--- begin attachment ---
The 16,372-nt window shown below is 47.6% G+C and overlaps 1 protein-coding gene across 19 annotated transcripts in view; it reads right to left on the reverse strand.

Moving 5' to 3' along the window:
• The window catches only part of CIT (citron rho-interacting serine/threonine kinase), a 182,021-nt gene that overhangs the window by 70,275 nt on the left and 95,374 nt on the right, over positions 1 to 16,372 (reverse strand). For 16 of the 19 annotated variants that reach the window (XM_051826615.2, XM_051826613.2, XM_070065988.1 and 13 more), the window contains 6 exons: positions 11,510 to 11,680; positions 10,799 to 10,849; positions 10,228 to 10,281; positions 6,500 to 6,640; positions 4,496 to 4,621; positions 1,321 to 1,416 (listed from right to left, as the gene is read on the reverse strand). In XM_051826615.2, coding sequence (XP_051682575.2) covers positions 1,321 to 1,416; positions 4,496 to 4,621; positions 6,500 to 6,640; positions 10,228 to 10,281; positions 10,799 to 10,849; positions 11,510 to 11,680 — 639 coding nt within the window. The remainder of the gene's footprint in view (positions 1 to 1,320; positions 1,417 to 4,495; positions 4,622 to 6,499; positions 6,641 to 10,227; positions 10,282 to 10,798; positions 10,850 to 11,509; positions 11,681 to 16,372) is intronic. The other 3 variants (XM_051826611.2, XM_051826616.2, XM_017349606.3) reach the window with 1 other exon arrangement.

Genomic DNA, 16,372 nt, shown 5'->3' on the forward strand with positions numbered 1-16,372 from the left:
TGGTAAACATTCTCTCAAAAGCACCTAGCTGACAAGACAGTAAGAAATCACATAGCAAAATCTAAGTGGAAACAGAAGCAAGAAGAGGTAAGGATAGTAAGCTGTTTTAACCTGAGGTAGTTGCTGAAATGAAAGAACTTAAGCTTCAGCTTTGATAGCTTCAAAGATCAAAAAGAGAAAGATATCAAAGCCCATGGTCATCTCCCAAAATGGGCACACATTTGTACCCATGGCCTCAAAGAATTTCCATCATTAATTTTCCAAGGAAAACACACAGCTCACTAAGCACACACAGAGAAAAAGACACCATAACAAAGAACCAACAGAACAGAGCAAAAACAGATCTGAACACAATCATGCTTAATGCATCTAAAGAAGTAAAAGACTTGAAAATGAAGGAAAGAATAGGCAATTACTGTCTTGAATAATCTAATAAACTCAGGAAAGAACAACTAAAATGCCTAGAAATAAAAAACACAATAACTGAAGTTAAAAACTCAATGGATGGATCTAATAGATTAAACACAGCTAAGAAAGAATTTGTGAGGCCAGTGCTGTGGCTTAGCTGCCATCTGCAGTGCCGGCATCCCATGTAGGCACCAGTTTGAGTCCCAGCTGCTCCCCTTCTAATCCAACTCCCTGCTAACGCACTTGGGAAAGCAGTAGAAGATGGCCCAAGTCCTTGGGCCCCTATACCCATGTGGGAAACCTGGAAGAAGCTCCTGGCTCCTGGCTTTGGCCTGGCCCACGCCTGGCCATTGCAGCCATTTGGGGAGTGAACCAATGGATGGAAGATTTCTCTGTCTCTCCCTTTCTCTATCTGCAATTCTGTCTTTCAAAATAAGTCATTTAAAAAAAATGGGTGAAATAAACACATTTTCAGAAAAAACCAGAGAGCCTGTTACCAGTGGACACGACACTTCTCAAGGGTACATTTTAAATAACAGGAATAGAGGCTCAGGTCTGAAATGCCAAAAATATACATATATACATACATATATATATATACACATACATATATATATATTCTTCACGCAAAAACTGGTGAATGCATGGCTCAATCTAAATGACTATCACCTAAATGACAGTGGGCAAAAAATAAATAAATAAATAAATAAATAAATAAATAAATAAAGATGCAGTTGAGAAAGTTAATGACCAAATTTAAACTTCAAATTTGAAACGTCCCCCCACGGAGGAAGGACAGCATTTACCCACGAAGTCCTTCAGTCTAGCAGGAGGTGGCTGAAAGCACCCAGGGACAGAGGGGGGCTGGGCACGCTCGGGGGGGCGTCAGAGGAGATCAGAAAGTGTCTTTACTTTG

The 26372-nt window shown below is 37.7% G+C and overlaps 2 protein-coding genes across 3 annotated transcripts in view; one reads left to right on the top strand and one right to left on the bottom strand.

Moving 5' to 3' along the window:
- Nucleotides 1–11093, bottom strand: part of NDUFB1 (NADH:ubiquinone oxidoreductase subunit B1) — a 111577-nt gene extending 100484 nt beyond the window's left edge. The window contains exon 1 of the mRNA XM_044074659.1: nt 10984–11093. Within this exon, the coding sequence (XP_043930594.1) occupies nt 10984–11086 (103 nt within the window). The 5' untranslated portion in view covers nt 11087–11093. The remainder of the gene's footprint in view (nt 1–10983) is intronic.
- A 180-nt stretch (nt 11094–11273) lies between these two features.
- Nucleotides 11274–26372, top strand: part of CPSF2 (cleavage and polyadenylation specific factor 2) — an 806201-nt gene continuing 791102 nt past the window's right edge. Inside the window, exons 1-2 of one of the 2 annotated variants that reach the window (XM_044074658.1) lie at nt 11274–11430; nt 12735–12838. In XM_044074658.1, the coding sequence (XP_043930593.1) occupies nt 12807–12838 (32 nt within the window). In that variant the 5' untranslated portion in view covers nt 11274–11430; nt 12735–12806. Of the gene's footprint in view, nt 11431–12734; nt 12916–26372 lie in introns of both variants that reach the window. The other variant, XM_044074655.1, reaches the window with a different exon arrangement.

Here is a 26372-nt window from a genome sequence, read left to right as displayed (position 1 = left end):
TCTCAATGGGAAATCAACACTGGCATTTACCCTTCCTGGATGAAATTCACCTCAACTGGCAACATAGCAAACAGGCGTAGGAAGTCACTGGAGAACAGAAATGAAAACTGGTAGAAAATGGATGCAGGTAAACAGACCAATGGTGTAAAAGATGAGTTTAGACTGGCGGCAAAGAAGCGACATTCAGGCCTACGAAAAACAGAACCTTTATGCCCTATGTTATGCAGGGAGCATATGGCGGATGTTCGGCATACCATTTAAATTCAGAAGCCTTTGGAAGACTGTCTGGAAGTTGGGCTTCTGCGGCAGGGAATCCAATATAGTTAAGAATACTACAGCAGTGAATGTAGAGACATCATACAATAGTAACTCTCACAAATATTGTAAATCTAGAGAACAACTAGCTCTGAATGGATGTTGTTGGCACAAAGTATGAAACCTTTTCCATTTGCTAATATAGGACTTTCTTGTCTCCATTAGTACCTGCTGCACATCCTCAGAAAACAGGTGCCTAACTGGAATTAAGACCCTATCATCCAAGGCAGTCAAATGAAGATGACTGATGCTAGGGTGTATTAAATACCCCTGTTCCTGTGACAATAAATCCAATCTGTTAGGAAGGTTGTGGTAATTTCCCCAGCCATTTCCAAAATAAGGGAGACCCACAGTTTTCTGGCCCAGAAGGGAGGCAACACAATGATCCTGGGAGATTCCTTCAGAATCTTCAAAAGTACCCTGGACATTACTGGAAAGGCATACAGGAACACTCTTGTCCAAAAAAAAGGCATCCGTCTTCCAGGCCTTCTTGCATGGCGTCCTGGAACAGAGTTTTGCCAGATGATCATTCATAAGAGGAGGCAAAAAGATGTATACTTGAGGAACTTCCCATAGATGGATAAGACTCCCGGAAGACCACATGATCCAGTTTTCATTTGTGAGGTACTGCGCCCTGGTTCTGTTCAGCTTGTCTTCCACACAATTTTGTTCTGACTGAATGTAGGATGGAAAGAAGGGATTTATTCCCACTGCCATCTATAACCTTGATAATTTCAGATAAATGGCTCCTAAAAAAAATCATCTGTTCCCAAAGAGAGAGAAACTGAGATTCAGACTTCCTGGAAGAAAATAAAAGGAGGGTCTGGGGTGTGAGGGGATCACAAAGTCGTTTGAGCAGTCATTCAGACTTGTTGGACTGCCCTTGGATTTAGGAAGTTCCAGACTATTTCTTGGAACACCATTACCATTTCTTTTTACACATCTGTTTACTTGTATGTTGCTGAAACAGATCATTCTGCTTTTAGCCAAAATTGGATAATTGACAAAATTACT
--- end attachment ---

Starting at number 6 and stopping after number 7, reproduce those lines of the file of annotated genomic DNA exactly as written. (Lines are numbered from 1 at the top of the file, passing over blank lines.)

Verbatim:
The 26372-nt window shown below is 37.7% G+C and overlaps 2 protein-coding genes across 3 annotated transcripts in view; one reads left to right on the top strand and one right to left on the bottom strand.

Moving 5' to 3' along the window: